WD publishes complete list of SMR drives following user backlash

Humza

Posts: 842   +161
Staff member

Using SMR technology instead of conventional magnetic recording allows HDD manufacturers to put out denser drives at cheaper prices. While that also sounds like a win for consumers, these drives are not suitable for NAS environments due to their slow write speeds, with SMR being particularly concerning if not disclosed in the product documentation.

Among the recently discovered companies using SMR without informing customers, it was easier to overlook Seagate and Toshiba models as they weren't being marketed as NAS drives. Seagate, for instance, recommends its CMR-based IronWolf / IronWolf Pro series for NAS customers.

Western Digital, however, was found using the slower tech in its Red NAS drives (2TB-6TB) and soon issued a response on its official blog, an excerpt of which reads:

WD Red HDDs are ideal for home and small businesses using NAS systems. They are great for sharing and backing up files using one to eight drive bays and for a workload rate of 180 TB a year. We’ve rigorously tested this type of use and have been validated by the major NAS providers.

We typically specify the designed-for use cases and performance parameters and don’t always talk about what’s under the hood. One of those innovations is Shingled Magnetic Recording (SMR) technology.

The company also notes that its drive-managed SMR (DMSMR) models - (2TB-6TB) Red HDDs - provide optimal performance for small businesses and home customers of NAS, as their data-intensive workloads are "intermittent."

Form-Factor Storage Capacity WD Red WD Red Pro WD Blue WD Black WD Purple
2.5" 500GB or below - - CMR CMR -
2.5" 1TB CMR - SMR SMR -
2.5" 2TB - - SMR - -
3.5" 1TB or below CMR CMR CMR CMR CMR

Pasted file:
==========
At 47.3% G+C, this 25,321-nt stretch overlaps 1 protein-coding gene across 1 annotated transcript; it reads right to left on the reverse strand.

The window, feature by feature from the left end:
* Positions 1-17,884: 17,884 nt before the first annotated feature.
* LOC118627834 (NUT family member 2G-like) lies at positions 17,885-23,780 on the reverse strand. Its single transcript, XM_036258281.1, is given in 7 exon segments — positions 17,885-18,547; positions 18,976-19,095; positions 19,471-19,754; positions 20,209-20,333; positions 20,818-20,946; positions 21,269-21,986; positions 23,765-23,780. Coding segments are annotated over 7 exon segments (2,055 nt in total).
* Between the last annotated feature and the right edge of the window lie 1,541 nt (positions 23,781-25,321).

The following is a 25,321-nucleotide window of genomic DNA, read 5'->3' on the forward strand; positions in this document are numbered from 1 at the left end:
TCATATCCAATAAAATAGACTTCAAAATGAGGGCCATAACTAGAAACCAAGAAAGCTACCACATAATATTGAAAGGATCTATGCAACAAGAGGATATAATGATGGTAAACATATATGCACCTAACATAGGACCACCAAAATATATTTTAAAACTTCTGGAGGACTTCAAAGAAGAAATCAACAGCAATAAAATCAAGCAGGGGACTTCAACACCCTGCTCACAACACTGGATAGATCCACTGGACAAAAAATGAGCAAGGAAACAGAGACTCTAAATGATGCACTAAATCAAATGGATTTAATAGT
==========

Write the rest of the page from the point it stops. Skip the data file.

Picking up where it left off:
3.5" 2TB - 6TB SMR CMR SMR/CMR CMR CMR
3.5" 8TB and above CMR CMR - - CMR

Nonetheless, it has now followed up with a complete list of SMR models that should certainly help alleviate concerns and make it easier for users to decide on their next purchase.

Unsurprisingly, SMR is present across several other WD model lineups, and the company says that it will update its marketing materials accordingly and will also share drive benchmarks and their ideal use cases in the future.

Permalink to story.

 
Was just looking at NAS drives. 8 and 10tb ones they're shipping are SMR too. Can tell by the last three letters of the model. They're still lying.
 

Zorak

Posts: 50   +16
I really think the article subtitle ought to be "Check to see if you've bought an unsuitable WD model for your NAS".

Yup. I'm saving this article for checking all my disks now and in the future. It's been a while since I saved a HTML page from the web. It's still saving... still saving...
 

OptimumSlinky

Posts: 264   +498
HDD manufacturers have been scummy for a while. On platter drives, they straight up just stopped publishing whether drives are 5400rpm or 7200rpm, or when they DO publish it, it's not always accurate.
 

Thrackerzod

Posts: 74   +67
Yup. I'm saving this article for checking all my disks now and in the future. It's been a while since I saved a HTML page from the web. It's still saving... still saving...

You could just save the picture of the chart instead of the entire page.
 
Just to clarify (I'm the original breaker of this story)
- The A and R in EFRX/EFAX refer to cache sizes (256MB and 64MB respectively), not SMR

The larger drives 8 & 10TB are CMR, not SMR. For a while I thought "A" might mean "helium" until WD cleared that issue up

What they've done and their behaviour to date is utterly inexcusable, but they do seem to have changed their tune and it's probably because they've had their legal liabilities pointed out

Changing a product line without notice such that the replacement item appears identical but can suffer 90-98% performance degradation under conditions such as parity RAID rebuilds or scrubs and WILL suffer 40-60% performance degradation even if you handle the things "just right" is bad enough.

Concealing and denying they've done it, then gaslighting victims is "exemplary damages" territory in a courtroom.

That applies REGARDLESS of whether the product in question is a WD RED (NAS/RAID) drive that won't stay in RAIDs anymore, or a WD Desktop drive which suffers mysterious performance wipeouts.

The issue with unannounced DM-SMR on desktop/laptop drives is this:

- DM-DMR drive performance falls to pieces when faced with lots of random rewrites.
- Most filesystems (other than FAT) write a metadata update back to the disk every time a file is read, updating that file's "last accessed" time

This is the WORST POSSIBLE CASE SCENARIO for a DM-SMR drive.